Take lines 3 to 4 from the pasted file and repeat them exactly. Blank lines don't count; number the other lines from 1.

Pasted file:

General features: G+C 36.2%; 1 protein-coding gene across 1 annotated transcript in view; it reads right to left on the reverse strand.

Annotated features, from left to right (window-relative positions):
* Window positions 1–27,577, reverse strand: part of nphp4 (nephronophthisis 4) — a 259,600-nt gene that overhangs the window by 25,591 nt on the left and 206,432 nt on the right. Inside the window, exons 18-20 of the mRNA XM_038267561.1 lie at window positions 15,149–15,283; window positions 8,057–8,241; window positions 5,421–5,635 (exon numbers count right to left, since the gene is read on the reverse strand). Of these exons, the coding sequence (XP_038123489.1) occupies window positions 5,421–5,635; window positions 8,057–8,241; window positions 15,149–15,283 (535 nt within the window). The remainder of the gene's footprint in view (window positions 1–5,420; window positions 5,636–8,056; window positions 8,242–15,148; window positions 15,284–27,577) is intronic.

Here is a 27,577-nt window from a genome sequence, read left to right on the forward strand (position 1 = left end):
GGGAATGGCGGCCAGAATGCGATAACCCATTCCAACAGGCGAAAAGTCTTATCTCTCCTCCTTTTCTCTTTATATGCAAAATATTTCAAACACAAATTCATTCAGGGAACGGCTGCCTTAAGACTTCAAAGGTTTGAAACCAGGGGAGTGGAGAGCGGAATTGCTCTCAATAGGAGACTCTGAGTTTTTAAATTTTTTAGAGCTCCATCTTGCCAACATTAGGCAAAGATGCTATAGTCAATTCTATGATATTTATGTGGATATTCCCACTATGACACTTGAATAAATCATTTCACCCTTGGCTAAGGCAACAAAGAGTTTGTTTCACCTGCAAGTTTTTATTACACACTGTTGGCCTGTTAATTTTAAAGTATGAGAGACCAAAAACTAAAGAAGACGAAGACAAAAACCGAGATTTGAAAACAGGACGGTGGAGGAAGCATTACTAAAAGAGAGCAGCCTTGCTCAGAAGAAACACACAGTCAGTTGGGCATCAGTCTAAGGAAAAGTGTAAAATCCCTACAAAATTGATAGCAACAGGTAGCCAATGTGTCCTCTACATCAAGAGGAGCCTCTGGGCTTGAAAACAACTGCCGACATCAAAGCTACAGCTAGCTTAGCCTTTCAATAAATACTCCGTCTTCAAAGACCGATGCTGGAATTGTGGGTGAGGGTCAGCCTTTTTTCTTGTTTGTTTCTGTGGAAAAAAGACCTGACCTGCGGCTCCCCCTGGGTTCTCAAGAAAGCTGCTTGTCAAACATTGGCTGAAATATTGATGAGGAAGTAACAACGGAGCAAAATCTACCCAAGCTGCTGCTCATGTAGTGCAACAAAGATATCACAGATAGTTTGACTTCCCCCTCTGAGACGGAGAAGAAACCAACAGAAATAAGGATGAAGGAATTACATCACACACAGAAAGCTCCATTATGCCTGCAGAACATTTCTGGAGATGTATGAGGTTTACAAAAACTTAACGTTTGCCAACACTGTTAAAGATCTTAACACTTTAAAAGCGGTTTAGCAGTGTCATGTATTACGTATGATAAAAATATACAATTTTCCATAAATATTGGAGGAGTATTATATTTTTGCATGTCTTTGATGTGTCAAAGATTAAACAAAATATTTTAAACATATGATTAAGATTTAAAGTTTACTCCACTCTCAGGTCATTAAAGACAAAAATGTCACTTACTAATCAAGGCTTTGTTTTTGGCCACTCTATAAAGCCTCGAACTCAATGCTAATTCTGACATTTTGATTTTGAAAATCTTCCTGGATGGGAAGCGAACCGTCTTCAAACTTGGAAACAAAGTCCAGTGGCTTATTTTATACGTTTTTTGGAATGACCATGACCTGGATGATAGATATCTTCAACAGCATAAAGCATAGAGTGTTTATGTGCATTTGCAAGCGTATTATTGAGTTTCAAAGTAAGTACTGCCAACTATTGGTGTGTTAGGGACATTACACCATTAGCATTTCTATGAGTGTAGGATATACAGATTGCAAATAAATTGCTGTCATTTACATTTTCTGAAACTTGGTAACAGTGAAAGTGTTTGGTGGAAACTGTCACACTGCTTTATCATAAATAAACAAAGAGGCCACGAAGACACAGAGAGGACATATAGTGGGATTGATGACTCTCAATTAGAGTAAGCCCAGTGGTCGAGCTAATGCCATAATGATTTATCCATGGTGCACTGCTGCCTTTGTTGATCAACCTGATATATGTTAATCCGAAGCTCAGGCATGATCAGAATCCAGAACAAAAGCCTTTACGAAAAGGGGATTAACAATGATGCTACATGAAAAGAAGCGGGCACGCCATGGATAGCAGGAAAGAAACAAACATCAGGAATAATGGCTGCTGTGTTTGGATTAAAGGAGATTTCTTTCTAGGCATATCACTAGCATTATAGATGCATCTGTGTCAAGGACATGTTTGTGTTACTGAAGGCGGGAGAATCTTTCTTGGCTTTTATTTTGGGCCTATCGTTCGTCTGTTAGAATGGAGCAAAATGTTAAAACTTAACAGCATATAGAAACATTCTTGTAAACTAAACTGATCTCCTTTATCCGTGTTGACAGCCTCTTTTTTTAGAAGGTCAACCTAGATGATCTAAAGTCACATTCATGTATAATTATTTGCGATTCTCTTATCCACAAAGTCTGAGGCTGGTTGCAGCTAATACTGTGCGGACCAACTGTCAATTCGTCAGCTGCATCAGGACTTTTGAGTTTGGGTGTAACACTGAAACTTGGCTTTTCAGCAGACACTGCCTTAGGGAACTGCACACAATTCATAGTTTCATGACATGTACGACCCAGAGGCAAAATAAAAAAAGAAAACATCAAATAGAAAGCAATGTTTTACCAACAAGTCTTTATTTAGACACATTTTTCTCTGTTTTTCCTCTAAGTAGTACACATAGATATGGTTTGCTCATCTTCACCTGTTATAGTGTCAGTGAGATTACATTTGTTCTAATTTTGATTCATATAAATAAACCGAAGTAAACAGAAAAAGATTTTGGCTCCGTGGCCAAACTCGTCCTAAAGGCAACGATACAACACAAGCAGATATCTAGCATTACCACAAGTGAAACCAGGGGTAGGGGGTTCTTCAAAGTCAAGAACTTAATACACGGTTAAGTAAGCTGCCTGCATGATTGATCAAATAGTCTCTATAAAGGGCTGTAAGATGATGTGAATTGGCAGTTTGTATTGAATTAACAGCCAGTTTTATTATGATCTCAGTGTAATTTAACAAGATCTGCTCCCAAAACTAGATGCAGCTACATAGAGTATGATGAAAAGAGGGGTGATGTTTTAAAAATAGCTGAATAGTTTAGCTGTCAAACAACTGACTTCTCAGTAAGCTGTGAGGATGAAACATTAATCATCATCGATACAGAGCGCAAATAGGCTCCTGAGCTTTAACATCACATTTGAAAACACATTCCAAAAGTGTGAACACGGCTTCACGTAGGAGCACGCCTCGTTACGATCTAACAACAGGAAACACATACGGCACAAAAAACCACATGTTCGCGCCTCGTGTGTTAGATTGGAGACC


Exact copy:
* Window positions 1–27,577, reverse strand: part of nphp4 (nephronophthisis 4) — a 259,600-nt gene that overhangs the window by 25,591 nt on the left and 206,432 nt on the right. Inside the window, exons 18-20 of the mRNA XM_038267561.1 lie at window positions 15,149–15,283; window positions 8,057–8,241; window positions 5,421–5,635 (exon numbers count right to left, since the gene is read on the reverse strand). Of these exons, the coding sequence (XP_038123489.1) occupies window positions 5,421–5,635; window positions 8,057–8,241; window positions 15,149–15,283 (535 nt within the window). The remainder of the gene's footprint in view (window positions 1–5,420; window positions 5,636–8,056; window positions 8,242–15,148; window positions 15,284–27,577) is intronic.

Here is a 27,577-nt window from a genome sequence, read left to right on the forward strand (position 1 = left end):